"Ni'rih," Crestfallen, Spock patted his father delicately on the cheek with one chubby fist, a dimpled finger exploring the tempting curve of the pointed ear that was so much like his own. "Ni'rih ---"

It was the first word Amanda had taught him to say; the Vulkhanir equivalent of 'daddy', and with a precocious understanding of his supposedly emotionless father, Spock used it to advantage.

Sarek had little defence against the soft plea, yet he could not console the boy in the way Amanda might have done and so, with a calming breath, he strode purposely to where he had left the sandtrekker eager to get home.

When they eventually stepped through the doorway and entered the hall, the house had that peculiarly desolate air that only became apparent when one of the occupants was missing. Sarek paused with Spock in his arms listening to the empty silence. He knew that it would not feel the same until Amanda filled it once more with her singular presence. However, the illusion of emptiness was soon shattered as a shaggy ball of fur burst into the hall from behind them and thrust exuberantly with a broad, dry nose at Sarek's upper thigh.

"'Chiya," Spock cooed, wriggling to be put down. "Ni'rih, Chiya, good boy ---."

The old sehlat rumbled contentedly as the boy wound his arms as far as they would reach around the broad neck, burying his face in the thick fur, unafraid even though the animal towered over him. Sarek looked down at them both, his hand caressing one silken ear, conscious of the serene comfort the aged pet was projecting to them as it sensed their loss. The man as well as the child did not resist that calm warmth as it flowed over them both. However, Sarek collected himself at last, aware that he had duties and responsibilities to execute. Taking his small son by the hand, he led the way into the sai'en, the cooking-place, with the big sehlat plodding respectfully at their heels.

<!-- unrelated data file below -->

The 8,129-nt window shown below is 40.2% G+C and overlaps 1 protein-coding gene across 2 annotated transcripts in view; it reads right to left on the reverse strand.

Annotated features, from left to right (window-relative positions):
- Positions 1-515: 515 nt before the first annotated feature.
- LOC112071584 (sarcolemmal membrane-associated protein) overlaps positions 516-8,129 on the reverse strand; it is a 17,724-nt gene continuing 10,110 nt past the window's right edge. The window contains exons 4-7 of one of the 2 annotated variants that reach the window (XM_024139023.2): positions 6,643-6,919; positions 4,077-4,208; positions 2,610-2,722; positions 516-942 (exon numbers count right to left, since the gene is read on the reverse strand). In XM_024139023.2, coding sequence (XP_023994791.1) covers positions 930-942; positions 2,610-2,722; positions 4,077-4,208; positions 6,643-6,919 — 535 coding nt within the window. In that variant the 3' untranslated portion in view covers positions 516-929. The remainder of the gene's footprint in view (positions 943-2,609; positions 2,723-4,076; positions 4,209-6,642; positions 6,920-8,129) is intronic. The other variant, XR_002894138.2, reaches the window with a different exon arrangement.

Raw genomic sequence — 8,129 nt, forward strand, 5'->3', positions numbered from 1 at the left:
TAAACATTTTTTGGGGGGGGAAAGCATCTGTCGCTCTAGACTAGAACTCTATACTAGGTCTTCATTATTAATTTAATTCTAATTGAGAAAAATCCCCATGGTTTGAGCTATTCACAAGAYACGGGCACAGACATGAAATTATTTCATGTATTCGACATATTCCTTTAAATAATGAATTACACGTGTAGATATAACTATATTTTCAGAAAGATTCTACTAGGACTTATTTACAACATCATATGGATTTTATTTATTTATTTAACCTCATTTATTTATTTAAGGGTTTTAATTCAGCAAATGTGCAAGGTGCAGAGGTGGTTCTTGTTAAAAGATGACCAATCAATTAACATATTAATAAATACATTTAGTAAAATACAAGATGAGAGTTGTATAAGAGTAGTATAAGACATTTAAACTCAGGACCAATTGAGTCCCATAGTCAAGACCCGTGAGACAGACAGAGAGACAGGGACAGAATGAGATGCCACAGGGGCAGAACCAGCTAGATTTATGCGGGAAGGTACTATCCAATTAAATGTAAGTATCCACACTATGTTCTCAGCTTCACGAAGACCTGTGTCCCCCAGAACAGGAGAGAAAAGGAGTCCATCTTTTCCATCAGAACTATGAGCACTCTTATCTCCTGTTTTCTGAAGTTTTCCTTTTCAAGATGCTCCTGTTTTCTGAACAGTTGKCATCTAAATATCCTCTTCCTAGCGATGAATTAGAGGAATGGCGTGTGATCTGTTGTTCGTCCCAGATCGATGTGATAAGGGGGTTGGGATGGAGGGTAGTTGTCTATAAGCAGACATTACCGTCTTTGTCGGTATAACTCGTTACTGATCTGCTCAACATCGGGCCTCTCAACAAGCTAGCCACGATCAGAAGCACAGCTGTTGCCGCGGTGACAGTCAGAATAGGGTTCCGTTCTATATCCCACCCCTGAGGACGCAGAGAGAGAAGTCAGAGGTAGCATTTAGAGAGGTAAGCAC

The large room was severe in design with few of the appliances a human woman would have considered necessary. There was a refrigeration unit, a tiny oven and charcoal brazier as well as the recent addition of a mechanical selector. Amanda, Sarek recognized, had found their methods of preparing food strange and difficult during those early months of their bonding but, eventually, she had learned to organize the customary fare with great success. Gastronomy, simple as it was without the great variety of foodstuffs common on other worlds, was still regarded as an art and a discipline, one of the many Ways of T'lala, an expression of the deeper self. The cooking and sharing of food was part of a Tradition handed down to them from the Beginning and thus assumed an importance that was hard to define to any but a trueborn Vulkhanir. It was still perceived by many as an affront to rely on mechanical equipment in whole or part of that preparation, a wilful obliteration of the significance manual provision held. Amanda voiced the opinion that it seemed a double standard, considering the high level of technology that was prevalent on Vulkhanir, a view that Sarek had refuted. Where a machine was a logical extension of one's own talents or intellect it was employed with alacrity and enthusiasm, whether it be a fusion oven or a sophisticated computer system. Allowing oneself to become subservient to a device, conversely, was to weaken the dexterity of both mind and body.